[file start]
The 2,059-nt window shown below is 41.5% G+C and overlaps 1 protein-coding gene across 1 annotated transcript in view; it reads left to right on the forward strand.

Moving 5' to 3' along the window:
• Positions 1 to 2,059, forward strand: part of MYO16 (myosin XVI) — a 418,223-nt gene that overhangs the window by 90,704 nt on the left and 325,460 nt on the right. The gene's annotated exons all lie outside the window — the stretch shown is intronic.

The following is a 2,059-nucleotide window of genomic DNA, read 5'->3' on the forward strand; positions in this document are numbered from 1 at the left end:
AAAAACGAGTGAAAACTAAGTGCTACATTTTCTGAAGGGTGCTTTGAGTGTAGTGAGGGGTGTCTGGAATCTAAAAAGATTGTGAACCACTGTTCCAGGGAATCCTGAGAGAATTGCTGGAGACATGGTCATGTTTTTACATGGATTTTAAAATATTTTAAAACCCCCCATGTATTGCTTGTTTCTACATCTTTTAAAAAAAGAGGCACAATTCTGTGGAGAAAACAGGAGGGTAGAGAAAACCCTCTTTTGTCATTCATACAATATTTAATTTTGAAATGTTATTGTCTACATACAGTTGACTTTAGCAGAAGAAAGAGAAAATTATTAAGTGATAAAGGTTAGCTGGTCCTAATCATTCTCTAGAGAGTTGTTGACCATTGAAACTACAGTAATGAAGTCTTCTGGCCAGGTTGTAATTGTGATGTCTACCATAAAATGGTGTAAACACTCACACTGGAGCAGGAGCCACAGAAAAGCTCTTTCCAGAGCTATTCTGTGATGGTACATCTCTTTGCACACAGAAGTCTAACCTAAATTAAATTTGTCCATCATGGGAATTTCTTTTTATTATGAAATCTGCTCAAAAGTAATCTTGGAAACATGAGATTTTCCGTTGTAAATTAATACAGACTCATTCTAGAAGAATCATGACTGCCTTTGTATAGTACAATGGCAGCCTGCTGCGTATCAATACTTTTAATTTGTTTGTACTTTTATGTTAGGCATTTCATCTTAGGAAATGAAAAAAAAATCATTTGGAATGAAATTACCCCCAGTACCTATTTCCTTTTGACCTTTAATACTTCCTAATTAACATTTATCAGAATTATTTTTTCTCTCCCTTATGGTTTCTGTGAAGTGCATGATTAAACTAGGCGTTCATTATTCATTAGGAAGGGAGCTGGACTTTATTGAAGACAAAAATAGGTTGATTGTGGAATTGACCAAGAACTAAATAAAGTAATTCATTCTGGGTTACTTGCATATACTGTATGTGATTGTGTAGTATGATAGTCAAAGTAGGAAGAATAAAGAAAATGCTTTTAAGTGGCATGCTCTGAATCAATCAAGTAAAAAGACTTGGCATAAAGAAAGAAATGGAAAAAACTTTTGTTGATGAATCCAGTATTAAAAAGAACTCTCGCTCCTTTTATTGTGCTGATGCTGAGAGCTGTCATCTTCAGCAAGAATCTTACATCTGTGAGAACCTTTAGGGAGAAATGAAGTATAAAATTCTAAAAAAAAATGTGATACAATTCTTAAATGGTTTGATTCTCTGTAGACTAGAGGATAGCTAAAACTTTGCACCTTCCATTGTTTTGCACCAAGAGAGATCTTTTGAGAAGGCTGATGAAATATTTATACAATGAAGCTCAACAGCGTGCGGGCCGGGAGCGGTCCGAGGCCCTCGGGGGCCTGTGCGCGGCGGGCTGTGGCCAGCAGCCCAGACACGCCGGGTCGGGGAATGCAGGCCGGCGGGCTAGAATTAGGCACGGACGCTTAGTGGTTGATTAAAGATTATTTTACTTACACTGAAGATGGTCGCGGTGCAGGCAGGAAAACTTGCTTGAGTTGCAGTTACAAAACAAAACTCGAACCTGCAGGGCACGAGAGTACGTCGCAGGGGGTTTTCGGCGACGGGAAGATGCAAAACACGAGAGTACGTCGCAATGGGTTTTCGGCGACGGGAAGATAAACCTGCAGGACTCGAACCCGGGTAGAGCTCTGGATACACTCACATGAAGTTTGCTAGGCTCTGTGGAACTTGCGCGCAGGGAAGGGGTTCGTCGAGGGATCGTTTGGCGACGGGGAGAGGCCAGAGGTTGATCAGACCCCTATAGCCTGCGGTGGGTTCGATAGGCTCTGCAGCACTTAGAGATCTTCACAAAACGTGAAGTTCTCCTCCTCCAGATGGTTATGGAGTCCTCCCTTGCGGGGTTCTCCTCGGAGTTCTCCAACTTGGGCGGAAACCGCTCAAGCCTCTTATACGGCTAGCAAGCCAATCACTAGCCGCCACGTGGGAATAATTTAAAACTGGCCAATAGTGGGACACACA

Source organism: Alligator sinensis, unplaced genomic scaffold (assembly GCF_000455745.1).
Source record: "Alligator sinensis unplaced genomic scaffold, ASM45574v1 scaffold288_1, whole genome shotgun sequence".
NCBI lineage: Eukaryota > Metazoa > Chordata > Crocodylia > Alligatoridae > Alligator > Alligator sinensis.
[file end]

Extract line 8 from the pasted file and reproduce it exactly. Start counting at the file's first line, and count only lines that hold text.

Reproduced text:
NCBI lineage: Eukaryota > Metazoa > Chordata > Crocodylia > Alligatoridae > Alligator > Alligator sinensis.